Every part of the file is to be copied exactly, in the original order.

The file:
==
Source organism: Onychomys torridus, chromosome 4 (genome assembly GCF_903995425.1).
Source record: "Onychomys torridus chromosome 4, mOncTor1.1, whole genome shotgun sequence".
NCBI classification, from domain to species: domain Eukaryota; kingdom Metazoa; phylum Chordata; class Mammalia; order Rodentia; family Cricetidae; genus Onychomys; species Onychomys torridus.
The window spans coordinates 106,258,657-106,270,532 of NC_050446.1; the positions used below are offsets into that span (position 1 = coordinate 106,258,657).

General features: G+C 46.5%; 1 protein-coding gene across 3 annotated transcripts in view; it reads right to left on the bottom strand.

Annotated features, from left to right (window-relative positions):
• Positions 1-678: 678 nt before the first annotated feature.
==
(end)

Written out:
Source organism: Onychomys torridus, chromosome 4 (genome assembly GCF_903995425.1).
Source record: "Onychomys torridus chromosome 4, mOncTor1.1, whole genome shotgun sequence".
NCBI classification, from domain to species: domain Eukaryota; kingdom Metazoa; phylum Chordata; class Mammalia; order Rodentia; family Cricetidae; genus Onychomys; species Onychomys torridus.
The window spans coordinates 106,258,657-106,270,532 of NC_050446.1; the positions used below are offsets into that span (position 1 = coordinate 106,258,657).

General features: G+C 46.5%; 1 protein-coding gene across 3 annotated transcripts in view; it reads right to left on the bottom strand.

Annotated features, from left to right (window-relative positions):
• Positions 1-678: 678 nt before the first annotated feature.